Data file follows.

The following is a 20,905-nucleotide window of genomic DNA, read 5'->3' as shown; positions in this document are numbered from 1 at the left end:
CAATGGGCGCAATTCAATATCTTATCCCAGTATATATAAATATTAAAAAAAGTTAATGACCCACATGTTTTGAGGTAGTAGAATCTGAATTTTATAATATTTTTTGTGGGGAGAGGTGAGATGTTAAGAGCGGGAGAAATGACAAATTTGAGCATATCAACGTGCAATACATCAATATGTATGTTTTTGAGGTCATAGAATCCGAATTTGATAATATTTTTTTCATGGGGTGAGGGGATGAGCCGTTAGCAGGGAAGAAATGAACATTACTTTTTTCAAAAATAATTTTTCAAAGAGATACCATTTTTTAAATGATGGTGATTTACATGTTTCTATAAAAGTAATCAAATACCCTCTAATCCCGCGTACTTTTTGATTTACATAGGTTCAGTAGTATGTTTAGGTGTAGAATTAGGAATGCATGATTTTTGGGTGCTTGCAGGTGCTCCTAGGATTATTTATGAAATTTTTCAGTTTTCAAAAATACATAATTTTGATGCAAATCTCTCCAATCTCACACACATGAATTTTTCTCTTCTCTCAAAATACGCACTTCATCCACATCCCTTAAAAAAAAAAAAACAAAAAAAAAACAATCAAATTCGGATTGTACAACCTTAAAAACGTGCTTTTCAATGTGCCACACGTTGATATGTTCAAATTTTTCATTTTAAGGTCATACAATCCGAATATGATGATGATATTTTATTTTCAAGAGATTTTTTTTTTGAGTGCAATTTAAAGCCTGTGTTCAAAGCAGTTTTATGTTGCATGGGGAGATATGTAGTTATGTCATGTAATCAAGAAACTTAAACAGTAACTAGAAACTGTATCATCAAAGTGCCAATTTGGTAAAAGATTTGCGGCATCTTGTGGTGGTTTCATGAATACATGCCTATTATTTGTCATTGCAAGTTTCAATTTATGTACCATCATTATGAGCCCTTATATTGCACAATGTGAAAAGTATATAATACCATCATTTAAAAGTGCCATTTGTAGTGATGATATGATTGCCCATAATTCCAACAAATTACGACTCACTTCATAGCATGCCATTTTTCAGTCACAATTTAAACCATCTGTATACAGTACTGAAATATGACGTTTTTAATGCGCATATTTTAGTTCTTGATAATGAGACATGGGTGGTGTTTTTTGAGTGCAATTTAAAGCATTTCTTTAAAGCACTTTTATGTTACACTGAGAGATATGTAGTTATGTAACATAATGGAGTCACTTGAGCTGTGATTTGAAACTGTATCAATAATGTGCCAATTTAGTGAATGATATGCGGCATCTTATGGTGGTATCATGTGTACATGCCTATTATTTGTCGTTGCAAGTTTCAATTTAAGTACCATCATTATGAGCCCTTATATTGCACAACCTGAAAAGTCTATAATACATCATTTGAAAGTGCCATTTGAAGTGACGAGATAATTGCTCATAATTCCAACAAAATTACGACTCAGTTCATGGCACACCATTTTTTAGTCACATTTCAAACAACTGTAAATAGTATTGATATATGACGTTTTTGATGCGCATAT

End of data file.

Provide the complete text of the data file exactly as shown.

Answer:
The following is a 20,905-nucleotide window of genomic DNA, read 5'->3' as shown; positions in this document are numbered from 1 at the left end:
CAATGGGCGCAATTCAATATCTTATCCCAGTATATATAAATATTAAAAAAAGTTAATGACCCACATGTTTTGAGGTAGTAGAATCTGAATTTTATAATATTTTTTGTGGGGAGAGGTGAGATGTTAAGAGCGGGAGAAATGACAAATTTGAGCATATCAACGTGCAATACATCAATATGTATGTTTTTGAGGTCATAGAATCCGAATTTGATAATATTTTTTTCATGGGGTGAGGGGATGAGCCGTTAGCAGGGAAGAAATGAACATTACTTTTTTCAAAAATAATTTTTCAAAGAGATACCATTTTTTAAATGATGGTGATTTACATGTTTCTATAAAAGTAATCAAATACCCTCTAATCCCGCGTACTTTTTGATTTACATAGGTTCAGTAGTATGTTTAGGTGTAGAATTAGGAATGCATGATTTTTGGGTGCTTGCAGGTGCTCCTAGGATTATTTATGAAATTTTTCAGTTTTCAAAAATACATAATTTTGATGCAAATCTCTCCAATCTCACACACATGAATTTTTCTCTTCTCTCAAAATACGCACTTCATCCACATCCCTTAAAAAAAAAAAAACAAAAAAAAAACAATCAAATTCGGATTGTACAACCTTAAAAACGTGCTTTTCAATGTGCCACACGTTGATATGTTCAAATTTTTCATTTTAAGGTCATACAATCCGAATATGATGATGATATTTTATTTTCAAGAGATTTTTTTTTTGAGTGCAATTTAAAGCCTGTGTTCAAAGCAGTTTTATGTTGCATGGGGAGATATGTAGTTATGTCATGTAATCAAGAAACTTAAACAGTAACTAGAAACTGTATCATCAAAGTGCCAATTTGGTAAAAGATTTGCGGCATCTTGTGGTGGTTTCATGAATACATGCCTATTATTTGTCATTGCAAGTTTCAATTTATGTACCATCATTATGAGCCCTTATATTGCACAATGTGAAAAGTATATAATACCATCATTTAAAAGTGCCATTTGTAGTGATGATATGATTGCCCATAATTCCAACAAATTACGACTCACTTCATAGCATGCCATTTTTCAGTCACAATTTAAACCATCTGTATACAGTACTGAAATATGACGTTTTTAATGCGCATATTTTAGTTCTTGATAATGAGACATGGGTGGTGTTTTTTGAGTGCAATTTAAAGCATTTCTTTAAAGCACTTTTATGTTACACTGAGAGATATGTAGTTATGTAACATAATGGAGTCACTTGAGCTGTGATTTGAAACTGTATCAATAATGTGCCAATTTAGTGAATGATATGCGGCATCTTATGGTGGTATCATGTGTACATGCCTATTATTTGTCGTTGCAAGTTTCAATTTAAGTACCATCATTATGAGCCCTTATATTGCACAACCTGAAAAGTCTATAATACATCATTTGAAAGTGCCATTTGAAGTGACGAGATAATTGCTCATAATTCCAACAAAATTACGACTCAGTTCATGGCACACCATTTTTTAGTCACATTTCAAACAACTGTAAATAGTATTGATATATGACGTTTTTGATGCGCATAT